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Zinc Silver Bismuth And Chromium

The salts of zinc requiring notice are the sulphate and chloride.

=Sulphate of Zinc= has been taken in mistake for Epsom salts. In large

doses it causes dryness of throat, thirst, vomiting, purging, and

abdominal pain.

Post-Mortem Appearances.--Those of inflammation of digestive tract.

Treatment.--Tea, decoction of oak-bark, carbonate of potassium or

sodium as antidote.
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=Chloride of Zinc.=--A solution containing this substance (230 grains to

the ounce) constitutes 'Burnett's disinfecting fluid.' It is a corrosive


The symptoms are burning sensation in the mouth, throat, stomach, and

abdomen, followed by vomiting, diarrhoea, with tenesmus and distension

of the abdomen. The vomited matter contains shreds of mucous membrane

with blood. There is profound collapse, cold surface, clammy sweats,

weak pulse, with great prostration. The treatment is to wash out the

stomach with large and weak solutions of carbonate of sodium.

Mucilaginous drinks may be given, and hypodermic injections of morphine

are useful to allay the pain.

Method of Extraction from the Stomach.--Dry and incinerate the tissues

in a porcelain crucible, digest ash in water, apply tests.

Tests.--Ammonia, a white precipitate soluble in excess, reprecipitated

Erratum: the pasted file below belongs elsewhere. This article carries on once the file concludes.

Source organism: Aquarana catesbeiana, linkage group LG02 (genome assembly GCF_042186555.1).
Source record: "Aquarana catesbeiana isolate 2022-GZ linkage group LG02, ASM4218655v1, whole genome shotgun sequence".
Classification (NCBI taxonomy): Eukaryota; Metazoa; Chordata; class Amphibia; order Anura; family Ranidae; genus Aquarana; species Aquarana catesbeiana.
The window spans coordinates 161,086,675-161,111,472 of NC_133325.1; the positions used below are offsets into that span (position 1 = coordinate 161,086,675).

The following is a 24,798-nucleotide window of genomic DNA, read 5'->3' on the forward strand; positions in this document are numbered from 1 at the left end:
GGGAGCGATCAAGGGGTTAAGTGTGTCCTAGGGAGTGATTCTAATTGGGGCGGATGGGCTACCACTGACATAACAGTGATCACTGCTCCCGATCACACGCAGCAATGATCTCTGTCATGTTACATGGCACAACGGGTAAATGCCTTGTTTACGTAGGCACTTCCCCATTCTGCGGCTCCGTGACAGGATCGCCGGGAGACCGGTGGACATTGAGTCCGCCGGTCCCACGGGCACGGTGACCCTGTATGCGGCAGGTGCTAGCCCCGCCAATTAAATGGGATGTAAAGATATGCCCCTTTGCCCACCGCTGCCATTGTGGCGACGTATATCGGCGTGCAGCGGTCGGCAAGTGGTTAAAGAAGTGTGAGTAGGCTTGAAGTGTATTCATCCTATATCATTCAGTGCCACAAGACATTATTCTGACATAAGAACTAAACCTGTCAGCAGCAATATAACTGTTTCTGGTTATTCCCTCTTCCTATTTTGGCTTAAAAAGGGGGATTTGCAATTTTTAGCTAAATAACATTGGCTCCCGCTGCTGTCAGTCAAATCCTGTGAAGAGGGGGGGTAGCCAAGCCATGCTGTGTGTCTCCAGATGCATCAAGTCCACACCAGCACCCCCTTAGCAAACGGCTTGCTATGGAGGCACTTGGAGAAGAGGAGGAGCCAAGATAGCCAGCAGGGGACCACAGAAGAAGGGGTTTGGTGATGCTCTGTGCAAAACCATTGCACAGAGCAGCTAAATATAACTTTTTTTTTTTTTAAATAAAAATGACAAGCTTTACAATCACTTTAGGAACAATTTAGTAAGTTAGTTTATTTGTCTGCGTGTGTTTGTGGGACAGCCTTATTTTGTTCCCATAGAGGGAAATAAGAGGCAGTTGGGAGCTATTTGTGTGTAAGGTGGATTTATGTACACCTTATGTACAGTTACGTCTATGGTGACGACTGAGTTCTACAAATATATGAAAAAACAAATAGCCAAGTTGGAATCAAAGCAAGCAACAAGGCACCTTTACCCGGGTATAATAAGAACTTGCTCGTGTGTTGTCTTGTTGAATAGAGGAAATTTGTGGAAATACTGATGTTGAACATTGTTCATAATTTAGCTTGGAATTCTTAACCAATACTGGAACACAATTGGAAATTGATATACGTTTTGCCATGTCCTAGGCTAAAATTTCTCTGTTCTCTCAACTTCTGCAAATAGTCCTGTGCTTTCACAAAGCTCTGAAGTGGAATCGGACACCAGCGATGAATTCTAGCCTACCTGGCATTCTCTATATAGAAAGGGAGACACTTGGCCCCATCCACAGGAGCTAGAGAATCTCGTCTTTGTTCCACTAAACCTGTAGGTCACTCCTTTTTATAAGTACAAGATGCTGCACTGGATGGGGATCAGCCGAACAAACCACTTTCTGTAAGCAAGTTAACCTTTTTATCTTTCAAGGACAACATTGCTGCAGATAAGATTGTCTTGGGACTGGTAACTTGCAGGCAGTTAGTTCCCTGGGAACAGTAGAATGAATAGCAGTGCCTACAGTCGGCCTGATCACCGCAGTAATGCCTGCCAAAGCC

by sulphuretted hydrogen; ferrocyanide of potassium, a white

precipitate; sulphuretted hydrogen, a white precipitate in pure and

neutral solutions. Nitrate of baryta will show the presence of sulphuric

acid, and nitrate of silver of hydrochloric acid.

=Silver.=--Nitrate of silver is a powerful irritant.

Tests.--Black precipitate with sulphuretted hydrogen; white with

hydrochloric acid.

Treatment.--Common salt.

Chronic nitrate of silver poisoning is characterized by argyria. The

gums show a blue line, which is darker than that produced by lead, and

the skin presents a greyish hue, which is permanent.

=Bismuth.=--The bismuth salts are not poisonous, but may contain arsenic

as an impurity, although this is far less common than it was some years


=Chromic Acid, Chromate, Bichromate of Potassium.=--These act as

corrosives when solid or in concentrated liquid forms. In dilute

solutions they act as irritants. Used as dyes; have proved fatal more

than once. Those engaged in their manufacture suffer from unhealthy

ulcers on the nasal septum and hands. The former may to some extent be

prevented by taking snuff. Lead chromate (chrome yellow) is a powerful

irritant poison. Two drachms of the bichromate caused death in four


Tests.--Yellow precipitate with salts of lead, deep red with those of


Treatment.--Emetics, magnesia, and diluents. Washing out of the

stomach with weak solution of nitrate of silver.